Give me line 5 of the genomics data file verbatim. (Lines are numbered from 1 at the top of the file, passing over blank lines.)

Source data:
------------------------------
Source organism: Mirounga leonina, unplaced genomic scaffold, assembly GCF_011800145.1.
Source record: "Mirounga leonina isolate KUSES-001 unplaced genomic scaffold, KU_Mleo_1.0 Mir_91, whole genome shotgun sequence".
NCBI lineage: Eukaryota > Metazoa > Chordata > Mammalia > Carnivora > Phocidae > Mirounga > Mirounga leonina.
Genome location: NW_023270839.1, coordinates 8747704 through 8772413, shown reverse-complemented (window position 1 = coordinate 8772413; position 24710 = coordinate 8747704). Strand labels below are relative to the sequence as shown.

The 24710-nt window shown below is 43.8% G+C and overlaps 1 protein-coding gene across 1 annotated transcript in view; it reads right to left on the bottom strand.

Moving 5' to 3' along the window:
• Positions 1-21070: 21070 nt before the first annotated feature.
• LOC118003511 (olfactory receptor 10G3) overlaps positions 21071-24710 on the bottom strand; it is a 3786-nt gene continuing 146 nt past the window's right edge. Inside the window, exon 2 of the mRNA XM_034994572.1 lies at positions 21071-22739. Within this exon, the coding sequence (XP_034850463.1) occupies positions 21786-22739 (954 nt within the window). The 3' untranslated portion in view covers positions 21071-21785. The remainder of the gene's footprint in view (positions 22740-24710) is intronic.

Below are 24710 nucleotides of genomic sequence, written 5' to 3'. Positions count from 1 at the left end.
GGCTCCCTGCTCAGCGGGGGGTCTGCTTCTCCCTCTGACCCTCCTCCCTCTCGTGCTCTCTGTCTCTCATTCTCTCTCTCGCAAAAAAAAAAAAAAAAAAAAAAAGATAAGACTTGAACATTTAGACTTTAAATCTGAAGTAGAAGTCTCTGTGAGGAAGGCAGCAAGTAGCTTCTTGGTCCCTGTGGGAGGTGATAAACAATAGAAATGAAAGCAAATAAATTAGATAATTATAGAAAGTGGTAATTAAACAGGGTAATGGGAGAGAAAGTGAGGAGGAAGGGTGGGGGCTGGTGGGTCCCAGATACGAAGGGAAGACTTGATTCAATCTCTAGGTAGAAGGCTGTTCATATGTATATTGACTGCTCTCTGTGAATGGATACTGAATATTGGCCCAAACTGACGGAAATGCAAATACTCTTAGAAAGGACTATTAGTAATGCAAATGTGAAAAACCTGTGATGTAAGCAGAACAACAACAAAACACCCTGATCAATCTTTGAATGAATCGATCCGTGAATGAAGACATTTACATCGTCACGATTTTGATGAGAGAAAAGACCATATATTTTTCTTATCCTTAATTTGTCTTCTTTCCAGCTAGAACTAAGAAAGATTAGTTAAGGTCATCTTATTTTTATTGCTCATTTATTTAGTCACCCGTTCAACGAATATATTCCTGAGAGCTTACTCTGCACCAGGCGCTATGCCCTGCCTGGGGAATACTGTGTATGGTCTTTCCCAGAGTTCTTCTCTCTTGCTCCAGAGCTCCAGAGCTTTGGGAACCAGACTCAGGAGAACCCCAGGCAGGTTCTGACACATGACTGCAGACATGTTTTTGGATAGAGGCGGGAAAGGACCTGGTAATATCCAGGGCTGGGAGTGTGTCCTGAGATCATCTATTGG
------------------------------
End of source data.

The 24710-nt window shown below is 43.8% G+C and overlaps 1 protein-coding gene across 1 annotated transcript in view; it reads right to left on the bottom strand.